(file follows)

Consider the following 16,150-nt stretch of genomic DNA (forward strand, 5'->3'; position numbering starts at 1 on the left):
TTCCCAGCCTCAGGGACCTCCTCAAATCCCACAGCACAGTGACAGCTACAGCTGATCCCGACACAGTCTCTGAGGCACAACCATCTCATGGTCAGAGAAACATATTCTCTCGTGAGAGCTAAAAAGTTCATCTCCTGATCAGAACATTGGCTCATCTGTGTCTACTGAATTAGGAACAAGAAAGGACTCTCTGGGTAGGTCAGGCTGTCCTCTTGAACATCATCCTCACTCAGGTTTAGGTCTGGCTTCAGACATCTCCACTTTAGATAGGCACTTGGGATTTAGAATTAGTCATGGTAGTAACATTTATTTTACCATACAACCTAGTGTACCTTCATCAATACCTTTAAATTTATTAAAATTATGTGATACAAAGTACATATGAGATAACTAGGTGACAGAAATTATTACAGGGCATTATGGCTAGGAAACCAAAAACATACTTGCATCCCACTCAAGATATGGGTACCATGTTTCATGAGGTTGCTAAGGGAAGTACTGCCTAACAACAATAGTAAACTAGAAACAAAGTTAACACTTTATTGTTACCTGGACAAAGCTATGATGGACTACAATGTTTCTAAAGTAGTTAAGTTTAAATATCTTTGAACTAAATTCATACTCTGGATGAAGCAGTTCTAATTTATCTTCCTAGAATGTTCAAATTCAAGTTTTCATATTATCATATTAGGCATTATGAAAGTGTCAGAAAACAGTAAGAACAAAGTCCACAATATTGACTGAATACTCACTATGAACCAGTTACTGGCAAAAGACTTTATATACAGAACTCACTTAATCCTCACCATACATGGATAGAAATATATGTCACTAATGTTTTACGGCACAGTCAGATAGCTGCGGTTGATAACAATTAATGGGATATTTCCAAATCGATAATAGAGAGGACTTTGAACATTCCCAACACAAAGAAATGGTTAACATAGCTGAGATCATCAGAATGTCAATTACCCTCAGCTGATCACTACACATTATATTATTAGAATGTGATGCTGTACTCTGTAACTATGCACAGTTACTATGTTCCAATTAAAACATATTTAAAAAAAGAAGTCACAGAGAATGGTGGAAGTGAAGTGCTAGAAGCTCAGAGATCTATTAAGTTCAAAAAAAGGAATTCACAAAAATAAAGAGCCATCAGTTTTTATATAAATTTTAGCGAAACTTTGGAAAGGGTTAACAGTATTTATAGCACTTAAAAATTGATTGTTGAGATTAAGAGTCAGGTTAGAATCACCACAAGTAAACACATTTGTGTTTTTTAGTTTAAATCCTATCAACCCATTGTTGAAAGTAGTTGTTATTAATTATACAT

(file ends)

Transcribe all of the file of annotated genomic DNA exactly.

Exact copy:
Consider the following 16,150-nt stretch of genomic DNA (forward strand, 5'->3'; position numbering starts at 1 on the left):
TTCCCAGCCTCAGGGACCTCCTCAAATCCCACAGCACAGTGACAGCTACAGCTGATCCCGACACAGTCTCTGAGGCACAACCATCTCATGGTCAGAGAAACATATTCTCTCGTGAGAGCTAAAAAGTTCATCTCCTGATCAGAACATTGGCTCATCTGTGTCTACTGAATTAGGAACAAGAAAGGACTCTCTGGGTAGGTCAGGCTGTCCTCTTGAACATCATCCTCACTCAGGTTTAGGTCTGGCTTCAGACATCTCCACTTTAGATAGGCACTTGGGATTTAGAATTAGTCATGGTAGTAACATTTATTTTACCATACAACCTAGTGTACCTTCATCAATACCTTTAAATTTATTAAAATTATGTGATACAAAGTACATATGAGATAACTAGGTGACAGAAATTATTACAGGGCATTATGGCTAGGAAACCAAAAACATACTTGCATCCCACTCAAGATATGGGTACCATGTTTCATGAGGTTGCTAAGGGAAGTACTGCCTAACAACAATAGTAAACTAGAAACAAAGTTAACACTTTATTGTTACCTGGACAAAGCTATGATGGACTACAATGTTTCTAAAGTAGTTAAGTTTAAATATCTTTGAACTAAATTCATACTCTGGATGAAGCAGTTCTAATTTATCTTCCTAGAATGTTCAAATTCAAGTTTTCATATTATCATATTAGGCATTATGAAAGTGTCAGAAAACAGTAAGAACAAAGTCCACAATATTGACTGAATACTCACTATGAACCAGTTACTGGCAAAAGACTTTATATACAGAACTCACTTAATCCTCACCATACATGGATAGAAATATATGTCACTAATGTTTTACGGCACAGTCAGATAGCTGCGGTTGATAACAATTAATGGGATATTTCCAAATCGATAATAGAGAGGACTTTGAACATTCCCAACACAAAGAAATGGTTAACATAGCTGAGATCATCAGAATGTCAATTACCCTCAGCTGATCACTACACATTATATTATTAGAATGTGATGCTGTACTCTGTAACTATGCACAGTTACTATGTTCCAATTAAAACATATTTAAAAAAAGAAGTCACAGAGAATGGTGGAAGTGAAGTGCTAGAAGCTCAGAGATCTATTAAGTTCAAAAAAAGGAATTCACAAAAATAAAGAGCCATCAGTTTTTATATAAATTTTAGCGAAACTTTGGAAAGGGTTAACAGTATTTATAGCACTTAAAAATTGATTGTTGAGATTAAGAGTCAGGTTAGAATCACCACAAGTAAACACATTTGTGTTTTTTAGTTTAAATCCTATCAACCCATTGTTGAAAGTAGTTGTTATTAATTATACAT